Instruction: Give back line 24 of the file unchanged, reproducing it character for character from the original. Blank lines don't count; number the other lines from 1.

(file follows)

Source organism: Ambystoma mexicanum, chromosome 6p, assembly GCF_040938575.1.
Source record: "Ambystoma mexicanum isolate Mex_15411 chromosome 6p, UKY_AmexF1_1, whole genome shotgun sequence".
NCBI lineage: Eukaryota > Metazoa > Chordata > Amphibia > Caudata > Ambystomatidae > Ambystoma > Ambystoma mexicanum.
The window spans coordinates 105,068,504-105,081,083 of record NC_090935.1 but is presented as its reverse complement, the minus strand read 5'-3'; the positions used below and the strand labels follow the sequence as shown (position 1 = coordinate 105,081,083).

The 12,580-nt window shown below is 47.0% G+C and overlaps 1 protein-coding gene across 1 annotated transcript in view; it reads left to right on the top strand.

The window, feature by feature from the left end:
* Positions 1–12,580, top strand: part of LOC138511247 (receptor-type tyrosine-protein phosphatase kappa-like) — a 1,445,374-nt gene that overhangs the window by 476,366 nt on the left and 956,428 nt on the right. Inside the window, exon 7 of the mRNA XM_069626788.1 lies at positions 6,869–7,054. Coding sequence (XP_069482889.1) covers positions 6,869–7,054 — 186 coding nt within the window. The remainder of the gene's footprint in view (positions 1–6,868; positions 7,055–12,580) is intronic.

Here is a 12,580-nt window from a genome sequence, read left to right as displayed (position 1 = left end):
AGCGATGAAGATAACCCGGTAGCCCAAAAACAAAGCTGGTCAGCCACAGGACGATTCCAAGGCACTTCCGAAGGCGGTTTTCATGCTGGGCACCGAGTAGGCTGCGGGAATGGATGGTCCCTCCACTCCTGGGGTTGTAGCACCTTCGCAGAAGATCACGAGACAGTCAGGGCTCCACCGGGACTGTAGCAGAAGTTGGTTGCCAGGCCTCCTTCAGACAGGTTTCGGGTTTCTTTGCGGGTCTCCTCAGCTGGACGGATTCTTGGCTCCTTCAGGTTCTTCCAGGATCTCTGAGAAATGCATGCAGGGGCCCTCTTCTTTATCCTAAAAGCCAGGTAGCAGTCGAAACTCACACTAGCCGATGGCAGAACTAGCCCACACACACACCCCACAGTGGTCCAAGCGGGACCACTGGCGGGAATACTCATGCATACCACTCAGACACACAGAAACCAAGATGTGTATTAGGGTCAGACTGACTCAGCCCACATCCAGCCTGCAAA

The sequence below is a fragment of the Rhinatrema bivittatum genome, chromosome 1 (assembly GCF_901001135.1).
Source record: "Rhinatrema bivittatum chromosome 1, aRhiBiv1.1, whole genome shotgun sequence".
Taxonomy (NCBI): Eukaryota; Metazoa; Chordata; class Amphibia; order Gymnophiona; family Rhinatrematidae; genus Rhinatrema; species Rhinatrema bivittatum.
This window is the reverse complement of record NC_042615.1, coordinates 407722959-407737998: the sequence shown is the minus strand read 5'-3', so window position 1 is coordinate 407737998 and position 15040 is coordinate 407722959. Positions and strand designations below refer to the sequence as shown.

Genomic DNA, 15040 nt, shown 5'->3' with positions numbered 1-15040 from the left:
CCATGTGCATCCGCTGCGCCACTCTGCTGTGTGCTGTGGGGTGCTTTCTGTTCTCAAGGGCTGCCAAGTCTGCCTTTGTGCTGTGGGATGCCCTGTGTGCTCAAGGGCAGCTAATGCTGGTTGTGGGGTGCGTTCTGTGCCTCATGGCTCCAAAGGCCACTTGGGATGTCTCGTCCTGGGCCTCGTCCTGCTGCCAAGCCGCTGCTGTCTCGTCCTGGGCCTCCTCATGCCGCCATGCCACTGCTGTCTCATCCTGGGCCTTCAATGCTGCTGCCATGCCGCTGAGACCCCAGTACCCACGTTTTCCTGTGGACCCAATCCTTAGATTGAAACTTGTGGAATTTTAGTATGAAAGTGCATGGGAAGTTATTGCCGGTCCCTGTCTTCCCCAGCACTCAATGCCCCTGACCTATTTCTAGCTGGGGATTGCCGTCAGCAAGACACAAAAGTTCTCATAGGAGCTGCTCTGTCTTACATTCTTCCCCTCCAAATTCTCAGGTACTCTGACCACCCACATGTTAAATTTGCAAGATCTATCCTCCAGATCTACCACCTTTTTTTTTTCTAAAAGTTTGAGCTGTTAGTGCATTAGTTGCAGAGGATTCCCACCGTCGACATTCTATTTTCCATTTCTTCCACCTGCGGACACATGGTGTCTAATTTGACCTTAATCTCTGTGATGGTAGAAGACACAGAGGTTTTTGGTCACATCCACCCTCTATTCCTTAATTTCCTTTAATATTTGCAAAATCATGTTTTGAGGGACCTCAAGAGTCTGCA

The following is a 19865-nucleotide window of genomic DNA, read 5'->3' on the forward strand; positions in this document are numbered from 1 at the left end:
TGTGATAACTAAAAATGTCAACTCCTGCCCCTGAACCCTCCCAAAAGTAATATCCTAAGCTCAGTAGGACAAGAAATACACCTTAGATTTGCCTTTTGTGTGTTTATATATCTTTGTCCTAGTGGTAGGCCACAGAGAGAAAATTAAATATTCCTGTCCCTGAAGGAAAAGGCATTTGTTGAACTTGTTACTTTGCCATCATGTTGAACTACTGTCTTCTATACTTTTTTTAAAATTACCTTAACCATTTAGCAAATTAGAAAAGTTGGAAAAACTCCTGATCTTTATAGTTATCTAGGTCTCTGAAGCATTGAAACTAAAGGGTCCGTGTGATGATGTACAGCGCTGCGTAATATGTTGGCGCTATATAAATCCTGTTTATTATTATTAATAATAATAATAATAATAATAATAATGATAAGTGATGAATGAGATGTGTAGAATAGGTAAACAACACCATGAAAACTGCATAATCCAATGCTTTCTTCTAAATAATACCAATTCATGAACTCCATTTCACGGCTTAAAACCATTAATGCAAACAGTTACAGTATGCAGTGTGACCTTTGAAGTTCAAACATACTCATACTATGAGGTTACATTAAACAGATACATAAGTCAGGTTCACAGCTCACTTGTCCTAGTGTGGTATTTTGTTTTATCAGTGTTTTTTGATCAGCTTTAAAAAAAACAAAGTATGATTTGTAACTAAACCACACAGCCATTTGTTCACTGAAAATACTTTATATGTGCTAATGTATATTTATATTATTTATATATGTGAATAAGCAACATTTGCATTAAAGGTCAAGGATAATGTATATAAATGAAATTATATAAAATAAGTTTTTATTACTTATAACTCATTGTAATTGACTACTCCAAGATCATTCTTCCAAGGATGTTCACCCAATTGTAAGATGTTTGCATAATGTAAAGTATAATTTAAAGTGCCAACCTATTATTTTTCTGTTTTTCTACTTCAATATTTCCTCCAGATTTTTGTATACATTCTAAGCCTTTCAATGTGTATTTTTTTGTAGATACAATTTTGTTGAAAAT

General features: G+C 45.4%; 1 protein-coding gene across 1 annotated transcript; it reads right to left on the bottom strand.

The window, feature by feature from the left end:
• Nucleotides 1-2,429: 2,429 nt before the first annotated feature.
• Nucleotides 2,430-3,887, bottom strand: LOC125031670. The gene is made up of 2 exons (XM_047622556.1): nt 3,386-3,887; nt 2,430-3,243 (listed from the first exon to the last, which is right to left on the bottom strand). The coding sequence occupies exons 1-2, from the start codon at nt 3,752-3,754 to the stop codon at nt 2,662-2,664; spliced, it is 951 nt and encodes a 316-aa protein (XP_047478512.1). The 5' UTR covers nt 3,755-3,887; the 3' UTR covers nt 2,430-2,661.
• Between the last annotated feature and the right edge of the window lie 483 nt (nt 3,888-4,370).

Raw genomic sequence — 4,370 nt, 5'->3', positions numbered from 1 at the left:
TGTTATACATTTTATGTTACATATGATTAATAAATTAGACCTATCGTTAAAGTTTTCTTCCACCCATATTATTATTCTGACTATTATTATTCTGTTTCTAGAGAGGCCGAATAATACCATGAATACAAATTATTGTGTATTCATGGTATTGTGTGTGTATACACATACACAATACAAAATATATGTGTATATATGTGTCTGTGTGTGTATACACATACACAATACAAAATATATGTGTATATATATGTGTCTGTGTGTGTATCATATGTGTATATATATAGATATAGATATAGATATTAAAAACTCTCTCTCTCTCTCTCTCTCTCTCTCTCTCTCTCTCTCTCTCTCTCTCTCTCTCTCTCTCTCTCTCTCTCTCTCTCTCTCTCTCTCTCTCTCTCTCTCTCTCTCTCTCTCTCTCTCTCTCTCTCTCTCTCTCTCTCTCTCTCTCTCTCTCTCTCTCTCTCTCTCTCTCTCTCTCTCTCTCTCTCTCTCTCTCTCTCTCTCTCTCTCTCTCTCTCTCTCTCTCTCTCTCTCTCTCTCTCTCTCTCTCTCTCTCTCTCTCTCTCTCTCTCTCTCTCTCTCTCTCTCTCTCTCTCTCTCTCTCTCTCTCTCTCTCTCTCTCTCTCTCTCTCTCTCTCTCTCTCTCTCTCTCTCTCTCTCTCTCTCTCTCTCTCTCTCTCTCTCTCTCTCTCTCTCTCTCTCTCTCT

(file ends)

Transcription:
TGTTATACATTTTATGTTACATATGATTAATAAATTAGACCTATCGTTAAAGTTTTCTTCCACCCATATTATTATTCTGACTATTATTATTCTGTTTCTAGAGAGGCCGAATAATACCATGAATACAAATTATTGTGTATTCATGGTATTGTGTGTGTATACACATACACAATACAAAATATATGTGTATATATGTGTCTGTGTGTGTATACACATACACAATACAAAATATATGTGTATATATATGTGTCTGTGTGTGTATCATATGTGTATATATATAGATATAGATATAGATATTAAAAACTCTCTCTCTCTCTCTCTCTCTCTCTCTCTCTCTCTCTCTCTCTCTCTCTCTCTCTCTCTCTCTCTCTCTCTCTCTCTCTCTCTCTCTCTCTCTCTCTCTCTCTCTCTCTCTCTCTCTCTCTCTCTCTCTCTCTCTCTCTCTCTCTCTCTCTCTCTCTCTCTCTCTCTCTCTCTCTCTCTCTCTCTCTCTCTCTCTCTCTCTCTCTCTCTCTCTCTCTCTCTCTCTCTCTCTCTCTCTCTCTCTCTCTCTCTCTCTCTCTCTCTCTCTCTCTCTCTCTCTCTCTCTCTCTCTCTCTCTCTCTCTCTCTCTCTCTCTCTCTCTCTCTCTCTCTCTCTCTCTCTCTCTCTCTCTCTCTCTCTCTCTCTCTCTCTCTCTCTCTCTCTCTCTCTCTCTCTCTCTCTCT